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Son of the Black Sword by Larry Correia

Son of the Black Sword (2015)

by Larry Correia

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I am a huge fan of Correia's Monster Hunter series and was excited to see a new series by him. I am just going to be blunt here...I did not like this book at all. The book is boring, full of politics, and doesn’t make much progress from the beginning to the end. Additionally it looks like this is the beginning of a series and I couldn't find any information on when another book would be released in this series.

I listened to this on audiobook and the narrator was the best part of this whole experience for me. Reynolds is amazing and does a wonderful job narrating this lackluster story. I think the only reason I actually finished this book was because I loved the way his voice sounded as he read the story.

The book starts out promising. Our main hero, Ashok, is fighting an awesome battle with two demons from the sea. I was excited and drawn in. However things quickly degenerate as secrets about Ashok’s past are revealed.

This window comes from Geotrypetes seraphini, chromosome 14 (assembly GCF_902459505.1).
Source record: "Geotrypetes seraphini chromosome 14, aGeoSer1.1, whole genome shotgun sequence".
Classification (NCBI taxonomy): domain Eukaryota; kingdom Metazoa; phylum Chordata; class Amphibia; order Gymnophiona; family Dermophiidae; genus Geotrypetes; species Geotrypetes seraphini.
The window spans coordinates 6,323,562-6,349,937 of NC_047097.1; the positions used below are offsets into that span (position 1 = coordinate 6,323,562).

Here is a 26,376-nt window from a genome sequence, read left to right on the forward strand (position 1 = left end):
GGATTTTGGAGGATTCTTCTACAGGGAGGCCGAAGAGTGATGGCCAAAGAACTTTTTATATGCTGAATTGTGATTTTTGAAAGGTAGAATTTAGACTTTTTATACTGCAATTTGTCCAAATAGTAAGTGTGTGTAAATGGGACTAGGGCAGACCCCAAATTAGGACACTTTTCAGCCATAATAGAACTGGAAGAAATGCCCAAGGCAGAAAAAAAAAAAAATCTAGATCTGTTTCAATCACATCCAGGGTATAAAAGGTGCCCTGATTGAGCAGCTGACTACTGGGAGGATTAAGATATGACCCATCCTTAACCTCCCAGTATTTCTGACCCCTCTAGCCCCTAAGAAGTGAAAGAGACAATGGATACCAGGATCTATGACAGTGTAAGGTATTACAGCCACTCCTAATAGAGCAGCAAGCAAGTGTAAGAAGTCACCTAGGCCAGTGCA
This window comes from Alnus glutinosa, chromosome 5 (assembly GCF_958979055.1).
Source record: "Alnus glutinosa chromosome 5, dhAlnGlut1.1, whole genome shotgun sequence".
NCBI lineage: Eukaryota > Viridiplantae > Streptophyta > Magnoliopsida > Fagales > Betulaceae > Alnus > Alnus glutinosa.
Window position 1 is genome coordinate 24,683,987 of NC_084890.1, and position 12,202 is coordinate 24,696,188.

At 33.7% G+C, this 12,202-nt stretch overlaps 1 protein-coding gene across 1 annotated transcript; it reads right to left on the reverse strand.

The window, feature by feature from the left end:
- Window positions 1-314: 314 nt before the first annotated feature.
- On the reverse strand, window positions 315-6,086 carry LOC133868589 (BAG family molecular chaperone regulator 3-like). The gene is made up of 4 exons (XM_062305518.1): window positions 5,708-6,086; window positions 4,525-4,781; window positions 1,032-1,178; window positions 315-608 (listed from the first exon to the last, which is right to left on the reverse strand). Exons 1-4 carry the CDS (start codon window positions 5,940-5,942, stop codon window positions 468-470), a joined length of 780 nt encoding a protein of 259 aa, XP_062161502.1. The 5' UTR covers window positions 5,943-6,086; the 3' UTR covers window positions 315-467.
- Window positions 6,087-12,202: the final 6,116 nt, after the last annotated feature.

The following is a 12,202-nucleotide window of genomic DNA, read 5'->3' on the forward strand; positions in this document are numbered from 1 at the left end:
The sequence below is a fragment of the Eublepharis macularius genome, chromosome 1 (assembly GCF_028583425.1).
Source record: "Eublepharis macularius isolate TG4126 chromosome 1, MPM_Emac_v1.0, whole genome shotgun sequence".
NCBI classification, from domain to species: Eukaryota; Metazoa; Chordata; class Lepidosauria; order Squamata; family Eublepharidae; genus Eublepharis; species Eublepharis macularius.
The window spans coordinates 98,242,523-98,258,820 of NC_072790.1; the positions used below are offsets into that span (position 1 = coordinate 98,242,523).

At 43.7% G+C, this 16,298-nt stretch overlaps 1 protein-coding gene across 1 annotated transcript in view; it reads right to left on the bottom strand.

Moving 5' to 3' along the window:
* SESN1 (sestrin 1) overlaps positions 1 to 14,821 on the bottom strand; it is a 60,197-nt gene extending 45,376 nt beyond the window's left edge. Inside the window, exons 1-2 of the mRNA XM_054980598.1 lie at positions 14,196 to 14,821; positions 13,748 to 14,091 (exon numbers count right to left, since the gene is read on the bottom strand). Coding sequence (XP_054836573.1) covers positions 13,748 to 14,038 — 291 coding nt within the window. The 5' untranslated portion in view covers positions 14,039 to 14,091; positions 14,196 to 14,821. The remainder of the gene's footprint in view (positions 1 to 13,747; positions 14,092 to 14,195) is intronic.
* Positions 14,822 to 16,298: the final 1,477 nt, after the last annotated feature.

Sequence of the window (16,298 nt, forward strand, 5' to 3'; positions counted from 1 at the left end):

After the truth of Ashok’s past is revealed the book degenerates into a story about the oppressed Nameless and the Inquisitor that pulls the strings to re-write the histories, ensuring that the history of the Nameless caste is unknown to the general populace. At this point the story starts to jump around between Ashok and a whole bunch of other people I didn’t care a lick about.

Really I kind of wanted someone to just die so that something exciting would happen. I didn’t need to read this long story about an oppressed race who finally found a hero to set them free. There were too many characters I didn’t care about and the story was incredibly and painfully boring.

I wanted this book to be over sooo bad, by the time I got halfway through I upped the speed on Audible to 1.5x so I could get through it faster. It still felt like fffoooorrreeevvveeerrr.

Overall I really really disliked this book. It started out promising but degenerated into a slog through boring and uninteresting politics and a billion boring and uninteresting characters. It was an incredibly forgettable book and I probably won’t remember a thing about it in a couple weeks. I would recommend steering clear of this one. It was awful. ( )
  krau0098 | Oct 8, 2017 |